Ever wondered why most
projects are over budget, behind time, and don't deliver the intended benefits ?
I believe that It's a communication thing.
My experience in Europe and Africa is in multi-cultural and usually multi-racial teams. Members have different cultural and educational backgrounds, and usually not the same birth tongue.
I spent 5 years as the only native English speaker among Xhosa, Zulu, Pondo and Sotho team members. Communications was certainly a major issue, and that reinforced my belief that training and education in writing reports, memoranda and other communications is essential in such circumstances.
English is often the
Lingua Franca, since it the language most likely to be common to all team
members. This in itself can raise communication difficulties.
Even among native English speakers, the same word can have different meanings, both direct and subliminal. I can recall coming to South Africa and being thoroughly confused at first with the different meanings of now. "I'll do it now" my secretary said. I would have stood at her desk for a long time, but fortunately she explained the differences of now, now-now and just now.
In many cases of team members speaking, reading and writing in a second, or even third language, the meaning the author intended is not what the recipient infers. Confusion ensues.
As a result, basic project communications, and in a broader context, business communications, the lifeblood of any organisation, are either dysfunctional, or take significantly more effort to provide benefit.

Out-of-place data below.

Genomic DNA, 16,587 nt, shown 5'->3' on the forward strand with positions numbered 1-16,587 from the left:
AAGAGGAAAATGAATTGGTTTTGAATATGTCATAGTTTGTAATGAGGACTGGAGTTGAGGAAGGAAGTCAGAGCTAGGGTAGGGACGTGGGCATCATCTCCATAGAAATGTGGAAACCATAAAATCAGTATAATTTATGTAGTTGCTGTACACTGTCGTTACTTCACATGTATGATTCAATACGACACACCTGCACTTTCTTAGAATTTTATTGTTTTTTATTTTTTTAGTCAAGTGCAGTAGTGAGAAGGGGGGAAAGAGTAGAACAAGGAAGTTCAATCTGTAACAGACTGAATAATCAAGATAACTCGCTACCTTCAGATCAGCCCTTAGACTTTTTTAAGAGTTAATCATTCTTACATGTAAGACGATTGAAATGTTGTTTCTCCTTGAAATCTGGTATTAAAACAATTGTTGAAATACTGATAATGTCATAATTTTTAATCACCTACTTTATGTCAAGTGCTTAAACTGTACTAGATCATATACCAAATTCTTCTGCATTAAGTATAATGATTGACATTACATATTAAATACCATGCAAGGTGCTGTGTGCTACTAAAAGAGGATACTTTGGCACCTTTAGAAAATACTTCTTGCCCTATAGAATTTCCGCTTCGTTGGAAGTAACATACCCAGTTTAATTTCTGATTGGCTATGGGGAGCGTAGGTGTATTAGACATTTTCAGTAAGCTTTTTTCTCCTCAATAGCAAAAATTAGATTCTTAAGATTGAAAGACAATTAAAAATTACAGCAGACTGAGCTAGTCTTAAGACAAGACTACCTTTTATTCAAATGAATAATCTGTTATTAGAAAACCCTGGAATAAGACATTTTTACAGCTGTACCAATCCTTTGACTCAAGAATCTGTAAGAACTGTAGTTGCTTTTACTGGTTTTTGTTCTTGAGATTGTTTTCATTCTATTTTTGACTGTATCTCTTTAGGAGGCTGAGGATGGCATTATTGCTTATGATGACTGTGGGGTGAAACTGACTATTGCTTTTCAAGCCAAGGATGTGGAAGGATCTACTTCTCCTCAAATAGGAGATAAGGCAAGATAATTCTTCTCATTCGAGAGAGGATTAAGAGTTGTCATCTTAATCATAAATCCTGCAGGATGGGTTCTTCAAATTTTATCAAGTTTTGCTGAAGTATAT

The Military has spent centuries trying to simplify communications to ensure that commands are simple to understand, and proof against misunderstanding. Despite all their efforts they have not succeeded. History is littered with failed or misguided endeavours. The Charge of the Light Brigade can be traced back to failures in communications and misunderstood commands.
Can business do any better ?
It's unlikely, given
it's love of using two words where none would do. It also loves using convoluted
phraseology that the writer thinks sounds good, but he or she probably doesn't
fully know the meaning of each word and how the relationships between them and
the sentence structure implies a meaning.
Even short phrases can be totally fouled up. Consider a headline in the Daily Dispatch from last November - "Dog strangles fleeing fireworks". One meaning is that a dog strangled some fireworks that were making a getaway, another describes a more tragic scenario.
Another time-honoured phrase is "Time flies like an arrow, but fruit flies like a banana".
If short phrases can be capable of such fundamentally different meanings, how on earth are we to make sense of the prolix gobbledegook that characterises some branches of business and Government.
Do we need some form of business Lingua Franca, so that there can be a common understanding by all readers and writers ?
Should we develop our staff by providing them with coaching and training on how to write and speak concise, comprehensible business English ?
Of course we should. It benefits the business and the individual.
If you agree call me.
I have standard programmes of varying length and depth, and will be pleased to develop a programme tailored to your exact requirements